Orin could be a variant of Orrin, itself an anglicized form of Odhrán, an Irish male name meaning “little pale green one”, or a variant spelling of Oren, a Hebrew male name meaning “pine tree”. It’s also a surname originating from the given name. Orin is also a Japanese female name with a variety of meanings depending on the kanji used such as:
- “cherry + small bell; buzzer” (桜鈴);
- “at; in; on; as for + ethics; companion” (於倫)
In hiragana it’s written as おりん.
Origin: Irish, Hebrew, Japanese
- Orrin (Irish)
- Oren (Hebrew)
- Odhrán (Irish)
- Odran (Hebrew)
- Oran (Irish)
- Orren (English, Irish)
Ruth is a Hebrew female name of uncertain origin though the most popular theory is that it is linked to Hebrew re’ut meaning “companion” or “friend”, though other possible theories include: “refreshment”, “appearance, beauty”, and “pasture”. Ruth may also be related to Middle English word ruthe or reuth meaning “pity, compassion”, “sorrow, grief” derived from Old Norse hryggð (sorrow, grief). Ruth is also a Limburgish short form of Rutger, the Dutch form of Roger meaning “famous spear” from Germanic elements hrod (fame) and ger (spear). Ruth is also a surname.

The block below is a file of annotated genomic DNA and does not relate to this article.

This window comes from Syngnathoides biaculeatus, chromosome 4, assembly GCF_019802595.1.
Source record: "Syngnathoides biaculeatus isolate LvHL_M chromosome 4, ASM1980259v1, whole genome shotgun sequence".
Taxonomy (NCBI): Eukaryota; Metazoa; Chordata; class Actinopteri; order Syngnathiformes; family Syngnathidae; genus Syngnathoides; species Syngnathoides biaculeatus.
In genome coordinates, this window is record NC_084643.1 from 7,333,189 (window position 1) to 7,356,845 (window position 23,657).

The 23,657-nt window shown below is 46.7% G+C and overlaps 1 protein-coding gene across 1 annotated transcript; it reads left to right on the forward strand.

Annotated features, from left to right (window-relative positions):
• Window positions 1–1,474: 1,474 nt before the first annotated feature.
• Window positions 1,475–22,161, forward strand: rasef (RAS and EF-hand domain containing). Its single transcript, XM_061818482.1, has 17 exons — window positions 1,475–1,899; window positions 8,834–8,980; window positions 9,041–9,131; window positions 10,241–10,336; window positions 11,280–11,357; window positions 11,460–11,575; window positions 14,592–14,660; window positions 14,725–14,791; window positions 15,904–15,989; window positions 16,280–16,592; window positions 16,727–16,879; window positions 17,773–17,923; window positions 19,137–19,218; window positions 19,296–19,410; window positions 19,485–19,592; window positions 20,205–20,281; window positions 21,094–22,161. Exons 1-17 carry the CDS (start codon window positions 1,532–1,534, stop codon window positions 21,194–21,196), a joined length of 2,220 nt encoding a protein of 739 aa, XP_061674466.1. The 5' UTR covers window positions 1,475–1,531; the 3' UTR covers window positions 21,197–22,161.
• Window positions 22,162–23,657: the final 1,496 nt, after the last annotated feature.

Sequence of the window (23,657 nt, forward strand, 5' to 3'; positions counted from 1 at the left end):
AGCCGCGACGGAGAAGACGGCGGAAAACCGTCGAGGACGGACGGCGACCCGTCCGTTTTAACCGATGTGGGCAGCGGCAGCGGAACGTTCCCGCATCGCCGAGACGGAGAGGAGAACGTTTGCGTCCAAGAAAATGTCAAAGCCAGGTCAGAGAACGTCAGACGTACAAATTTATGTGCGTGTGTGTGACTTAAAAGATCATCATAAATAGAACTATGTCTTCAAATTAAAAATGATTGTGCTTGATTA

Origin: Hebrew, Old Norse, Germanic
- Ruthie (English)
- Rut (Swedish, Spanish, Icelandic, Hebrew)
- Routh (Greek)
- Ruut (Finnish)
- Rūta (Lithuanian)
- Ruta (Polish)
- Rute (Portuguese)
- Ruf (Russian)
Gilda comes from Germanic element gild meaning “sacrifice, value”, originally a nickname for Ermenegilda, the Italian feminine form of Ermenegildo, itself the Italian form of Spanish and Portuguese name Hermenegildo which comes from a Visigothic name meaning “complete sacrifice” or “whole sacrifice” from Germanic elements ermen (whole, universal) and gild (sacrifice, value).
Gilda could also be from Old English gyldan meaning “to gild, to cover with a thin layer of gold” which comes from Proto-Germanic *gulthjan and gulþą (gold).
Gilda could also be the feminine form of Gildas, the Latinized form of a Celtic name. Though the etymology isn’t certain, it might be derived from Celtic elements *kCElyo (companion) + *dCEwo (a God) meaning “companion of God” or “servant of God”.
Origin: Germanic, Celtic